People who win arguments and are good at debating don’t just speak well, they listen well, too.
Good listening skills boost your credibility and make you sound confident. But very few people are good at it. They easily get distracted, they start planning what they’re going to say, or worse, they cut the other person off and rant away.
In my book, “Win Every Argument: The Art of Debating, Persuading, and Public Speaking,” I outline the two types of listening to master: critical listening and empathetic listening.
This requires consciously absorbing, comprehending and evaluating the information given to you by a speaker in real-time. “Is it true or false?” “Does it make sense or not?” “Can I trust or believe what I am hearing?”
You need to be a critical listener when your teacher is giving you feedback on an essay you wrote. Or when your boss is going through what was wrong in a report you wrote.
Here’s how to be a critical listener when your opponent is making their case:
Keep an open mind.
When you’re arguing against an opponent, do not automatically assume that everything they’re saying is wrong, silly or dumb.
Listen for valid points or clever lines that you’ll then need to address or concede in your own remarks.
You should be confident in your own arguments, yes, but also remain open-minded enough to see where an opponent is strong or where you may have fallen short.
Clear your mind.
Don’t daydream or snooze as others around you are speaking and advocating. It damages your credibility and standing with an audience to be seen behaving in a rude or dismissive way.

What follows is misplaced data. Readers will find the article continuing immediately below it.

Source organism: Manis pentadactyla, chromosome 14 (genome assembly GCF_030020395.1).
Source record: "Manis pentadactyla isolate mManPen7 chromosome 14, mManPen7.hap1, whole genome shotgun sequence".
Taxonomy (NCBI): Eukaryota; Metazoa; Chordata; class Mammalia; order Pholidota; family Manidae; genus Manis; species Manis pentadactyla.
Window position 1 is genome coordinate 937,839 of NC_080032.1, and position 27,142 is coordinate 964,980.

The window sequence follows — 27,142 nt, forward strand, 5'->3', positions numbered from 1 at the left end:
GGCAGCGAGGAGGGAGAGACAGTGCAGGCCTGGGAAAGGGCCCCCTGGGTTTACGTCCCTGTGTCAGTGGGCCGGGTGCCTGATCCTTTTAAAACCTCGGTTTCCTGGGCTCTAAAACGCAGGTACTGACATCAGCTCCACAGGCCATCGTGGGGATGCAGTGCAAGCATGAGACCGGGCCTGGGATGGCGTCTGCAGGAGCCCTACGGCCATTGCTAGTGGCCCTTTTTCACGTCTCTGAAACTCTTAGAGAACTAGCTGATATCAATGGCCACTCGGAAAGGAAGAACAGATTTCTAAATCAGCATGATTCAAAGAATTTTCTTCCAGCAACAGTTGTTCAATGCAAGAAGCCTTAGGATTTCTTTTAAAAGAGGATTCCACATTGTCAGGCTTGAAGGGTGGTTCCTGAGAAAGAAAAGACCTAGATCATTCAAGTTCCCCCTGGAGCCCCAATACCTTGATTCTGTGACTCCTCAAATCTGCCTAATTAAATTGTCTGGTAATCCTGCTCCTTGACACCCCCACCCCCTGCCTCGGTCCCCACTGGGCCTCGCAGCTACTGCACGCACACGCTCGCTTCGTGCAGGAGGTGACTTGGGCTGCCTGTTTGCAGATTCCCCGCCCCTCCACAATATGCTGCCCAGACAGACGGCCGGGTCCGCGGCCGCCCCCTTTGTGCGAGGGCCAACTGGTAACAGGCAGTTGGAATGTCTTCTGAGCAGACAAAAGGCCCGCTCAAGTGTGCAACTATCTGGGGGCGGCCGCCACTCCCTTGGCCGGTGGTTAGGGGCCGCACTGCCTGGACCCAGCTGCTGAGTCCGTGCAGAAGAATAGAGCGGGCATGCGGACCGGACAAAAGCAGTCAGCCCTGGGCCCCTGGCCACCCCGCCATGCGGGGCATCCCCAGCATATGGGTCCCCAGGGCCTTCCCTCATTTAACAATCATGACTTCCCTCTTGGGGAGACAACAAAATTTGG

Focus laser-like on the task at hand. By listening critically to your opponent and being ready to catch fallacious or false claims, you can prepare zinger-like responses, and win your argument.
Critical listening benefits from a sharp mind and a good memory. Both can be bolstered by good old-fashioned note-taking. Some of the most successful people on the planet are fastidious notetakers.
British billionaire Richard Branson, who says he goes through dozens of notebooks a year, wrote about a conference in London where he shared the stage with Bill Gates.
According to Branson, as Gates “made a closing speech … he pulled some pieces of paper out of his pocket.”
This is about connecting with the speaker and trying to see the world through their eyes. The goal is to focus on their views and to understand where they are coming from.
It may sound like a no-brainer, but in my experience, so many people — smart people! — are simply bad at it.
Here are three strategies that I’ve found most helpful:
Make it clear to the other speaker and to those watching and listening that you are focused on the other speaker.
“Quiet your inner monologue, set your device aside, and draw your attention to the other person,” says Ximena Vengoechea, author of “Listen Like You Mean It: Reclaiming the Lost Art of True Connection.”
Make sure your attention is 100%, not on yourself.
Make eye contact.
I cannot overstate how important eye contact is as a means of showing empathy and building deep emotional ties.
Research supports it: One study of doctors and patients found that eye contact was “significantly related to patient perceptions of clinician empathy.”
Another study of public speakers found “participants were more likely to believe statements by a speaker looking at them directly, compared to a speaker with averted gaze.” Surprise!
Ask the right questions.
Pose questions to your interlocutors that allow them to drive the conversation, and then ask follow-up questions that show you were listening to their answers.
Opt for open-ended rather than close-ended questions, and questions that require personal and considered responses rather than one-word “yes” or “no” answers.